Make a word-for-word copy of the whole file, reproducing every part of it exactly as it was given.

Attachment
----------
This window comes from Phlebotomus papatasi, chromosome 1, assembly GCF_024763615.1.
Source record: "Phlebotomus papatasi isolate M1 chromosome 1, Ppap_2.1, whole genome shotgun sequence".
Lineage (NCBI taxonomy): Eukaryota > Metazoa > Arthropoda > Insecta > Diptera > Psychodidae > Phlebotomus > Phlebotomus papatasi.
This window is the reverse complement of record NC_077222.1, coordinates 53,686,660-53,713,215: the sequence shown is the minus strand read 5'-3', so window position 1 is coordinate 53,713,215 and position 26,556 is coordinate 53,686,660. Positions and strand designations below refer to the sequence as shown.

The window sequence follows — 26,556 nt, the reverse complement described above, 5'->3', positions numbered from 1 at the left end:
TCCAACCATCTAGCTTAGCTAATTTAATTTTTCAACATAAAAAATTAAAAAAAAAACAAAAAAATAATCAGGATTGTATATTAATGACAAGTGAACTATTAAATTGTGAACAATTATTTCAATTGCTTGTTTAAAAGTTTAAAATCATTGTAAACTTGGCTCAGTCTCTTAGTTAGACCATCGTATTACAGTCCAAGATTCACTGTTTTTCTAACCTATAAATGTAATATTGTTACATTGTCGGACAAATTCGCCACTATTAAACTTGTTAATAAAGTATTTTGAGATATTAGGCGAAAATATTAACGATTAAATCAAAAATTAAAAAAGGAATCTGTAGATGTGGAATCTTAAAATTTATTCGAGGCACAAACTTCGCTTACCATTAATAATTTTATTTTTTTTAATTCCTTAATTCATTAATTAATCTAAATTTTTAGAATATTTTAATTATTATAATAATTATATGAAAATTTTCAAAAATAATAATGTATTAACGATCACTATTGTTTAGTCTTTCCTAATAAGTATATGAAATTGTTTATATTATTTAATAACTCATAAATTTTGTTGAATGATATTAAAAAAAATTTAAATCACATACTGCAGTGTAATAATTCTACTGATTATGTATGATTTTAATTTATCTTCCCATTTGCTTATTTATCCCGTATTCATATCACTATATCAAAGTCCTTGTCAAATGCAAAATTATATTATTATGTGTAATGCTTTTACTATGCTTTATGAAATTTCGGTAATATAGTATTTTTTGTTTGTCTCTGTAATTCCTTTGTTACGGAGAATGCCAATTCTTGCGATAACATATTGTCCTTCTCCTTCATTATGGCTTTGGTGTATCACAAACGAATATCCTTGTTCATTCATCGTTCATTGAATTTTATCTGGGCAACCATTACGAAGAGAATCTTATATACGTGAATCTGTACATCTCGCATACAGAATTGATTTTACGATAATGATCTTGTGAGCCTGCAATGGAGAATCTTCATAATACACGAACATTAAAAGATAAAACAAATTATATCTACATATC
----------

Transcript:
This window comes from Phlebotomus papatasi, chromosome 1, assembly GCF_024763615.1.
Source record: "Phlebotomus papatasi isolate M1 chromosome 1, Ppap_2.1, whole genome shotgun sequence".
Lineage (NCBI taxonomy): Eukaryota > Metazoa > Arthropoda > Insecta > Diptera > Psychodidae > Phlebotomus > Phlebotomus papatasi.
This window is the reverse complement of record NC_077222.1, coordinates 53,686,660-53,713,215: the sequence shown is the minus strand read 5'-3', so window position 1 is coordinate 53,713,215 and position 26,556 is coordinate 53,686,660. Positions and strand designations below refer to the sequence as shown.

The window sequence follows — 26,556 nt, the reverse complement described above, 5'->3', positions numbered from 1 at the left end:
TCCAACCATCTAGCTTAGCTAATTTAATTTTTCAACATAAAAAATTAAAAAAAAAACAAAAAAATAATCAGGATTGTATATTAATGACAAGTGAACTATTAAATTGTGAACAATTATTTCAATTGCTTGTTTAAAAGTTTAAAATCATTGTAAACTTGGCTCAGTCTCTTAGTTAGACCATCGTATTACAGTCCAAGATTCACTGTTTTTCTAACCTATAAATGTAATATTGTTACATTGTCGGACAAATTCGCCACTATTAAACTTGTTAATAAAGTATTTTGAGATATTAGGCGAAAATATTAACGATTAAATCAAAAATTAAAAAAGGAATCTGTAGATGTGGAATCTTAAAATTTATTCGAGGCACAAACTTCGCTTACCATTAATAATTTTATTTTTTTTAATTCCTTAATTCATTAATTAATCTAAATTTTTAGAATATTTTAATTATTATAATAATTATATGAAAATTTTCAAAAATAATAATGTATTAACGATCACTATTGTTTAGTCTTTCCTAATAAGTATATGAAATTGTTTATATTATTTAATAACTCATAAATTTTGTTGAATGATATTAAAAAAAATTTAAATCACATACTGCAGTGTAATAATTCTACTGATTATGTATGATTTTAATTTATCTTCCCATTTGCTTATTTATCCCGTATTCATATCACTATATCAAAGTCCTTGTCAAATGCAAAATTATATTATTATGTGTAATGCTTTTACTATGCTTTATGAAATTTCGGTAATATAGTATTTTTTGTTTGTCTCTGTAATTCCTTTGTTACGGAGAATGCCAATTCTTGCGATAACATATTGTCCTTCTCCTTCATTATGGCTTTGGTGTATCACAAACGAATATCCTTGTTCATTCATCGTTCATTGAATTTTATCTGGGCAACCATTACGAAGAGAATCTTATATACGTGAATCTGTACATCTCGCATACAGAATTGATTTTACGATAATGATCTTGTGAGCCTGCAATGGAGAATCTTCATAATACACGAACATTAAAAGATAAAACAAATTATATCTACATATC